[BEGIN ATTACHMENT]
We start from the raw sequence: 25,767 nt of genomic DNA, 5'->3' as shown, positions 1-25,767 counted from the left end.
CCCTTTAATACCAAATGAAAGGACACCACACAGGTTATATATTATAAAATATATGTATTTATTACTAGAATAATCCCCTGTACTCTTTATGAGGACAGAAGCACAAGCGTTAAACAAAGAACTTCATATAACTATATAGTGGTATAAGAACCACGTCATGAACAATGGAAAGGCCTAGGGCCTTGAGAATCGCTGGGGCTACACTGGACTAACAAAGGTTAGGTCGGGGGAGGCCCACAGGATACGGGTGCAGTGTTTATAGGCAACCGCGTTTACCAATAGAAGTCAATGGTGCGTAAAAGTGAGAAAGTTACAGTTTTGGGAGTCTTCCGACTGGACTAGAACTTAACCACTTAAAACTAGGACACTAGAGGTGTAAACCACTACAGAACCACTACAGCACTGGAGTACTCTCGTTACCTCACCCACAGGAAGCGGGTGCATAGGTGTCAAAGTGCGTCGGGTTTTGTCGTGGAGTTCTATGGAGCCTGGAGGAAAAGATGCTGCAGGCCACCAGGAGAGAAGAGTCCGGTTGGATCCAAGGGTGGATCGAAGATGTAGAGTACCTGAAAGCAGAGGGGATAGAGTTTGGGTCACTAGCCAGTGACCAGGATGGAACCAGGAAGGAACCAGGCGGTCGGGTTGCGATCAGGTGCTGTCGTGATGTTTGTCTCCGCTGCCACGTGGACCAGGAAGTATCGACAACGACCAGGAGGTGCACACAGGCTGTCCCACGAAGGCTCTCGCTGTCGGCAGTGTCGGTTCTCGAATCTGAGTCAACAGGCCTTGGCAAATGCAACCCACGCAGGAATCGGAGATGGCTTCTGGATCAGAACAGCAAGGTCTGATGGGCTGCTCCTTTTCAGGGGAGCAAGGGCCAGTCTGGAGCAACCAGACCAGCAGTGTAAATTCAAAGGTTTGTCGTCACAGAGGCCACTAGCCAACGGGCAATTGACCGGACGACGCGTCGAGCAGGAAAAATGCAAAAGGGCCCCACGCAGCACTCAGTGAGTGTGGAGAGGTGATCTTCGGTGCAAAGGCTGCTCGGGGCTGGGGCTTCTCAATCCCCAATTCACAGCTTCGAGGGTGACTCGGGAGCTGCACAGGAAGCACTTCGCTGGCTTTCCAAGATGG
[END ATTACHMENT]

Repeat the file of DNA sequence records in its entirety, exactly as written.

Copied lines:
We start from the raw sequence: 25,767 nt of genomic DNA, 5'->3' as shown, positions 1-25,767 counted from the left end.
CCCTTTAATACCAAATGAAAGGACACCACACAGGTTATATATTATAAAATATATGTATTTATTACTAGAATAATCCCCTGTACTCTTTATGAGGACAGAAGCACAAGCGTTAAACAAAGAACTTCATATAACTATATAGTGGTATAAGAACCACGTCATGAACAATGGAAAGGCCTAGGGCCTTGAGAATCGCTGGGGCTACACTGGACTAACAAAGGTTAGGTCGGGGGAGGCCCACAGGATACGGGTGCAGTGTTTATAGGCAACCGCGTTTACCAATAGAAGTCAATGGTGCGTAAAAGTGAGAAAGTTACAGTTTTGGGAGTCTTCCGACTGGACTAGAACTTAACCACTTAAAACTAGGACACTAGAGGTGTAAACCACTACAGAACCACTACAGCACTGGAGTACTCTCGTTACCTCACCCACAGGAAGCGGGTGCATAGGTGTCAAAGTGCGTCGGGTTTTGTCGTGGAGTTCTATGGAGCCTGGAGGAAAAGATGCTGCAGGCCACCAGGAGAGAAGAGTCCGGTTGGATCCAAGGGTGGATCGAAGATGTAGAGTACCTGAAAGCAGAGGGGATAGAGTTTGGGTCACTAGCCAGTGACCAGGATGGAACCAGGAAGGAACCAGGCGGTCGGGTTGCGATCAGGTGCTGTCGTGATGTTTGTCTCCGCTGCCACGTGGACCAGGAAGTATCGACAACGACCAGGAGGTGCACACAGGCTGTCCCACGAAGGCTCTCGCTGTCGGCAGTGTCGGTTCTCGAATCTGAGTCAACAGGCCTTGGCAAATGCAACCCACGCAGGAATCGGAGATGGCTTCTGGATCAGAACAGCAAGGTCTGATGGGCTGCTCCTTTTCAGGGGAGCAAGGGCCAGTCTGGAGCAACCAGACCAGCAGTGTAAATTCAAAGGTTTGTCGTCACAGAGGCCACTAGCCAACGGGCAATTGACCGGACGACGCGTCGAGCAGGAAAAATGCAAAAGGGCCCCACGCAGCACTCAGTGAGTGTGGAGAGGTGATCTTCGGTGCAAAGGCTGCTCGGGGCTGGGGCTTCTCAATCCCCAATTCACAGCTTCGAGGGTGACTCGGGAGCTGCACAGGAAGCACTTCGCTGGCTTTCCAAGATGG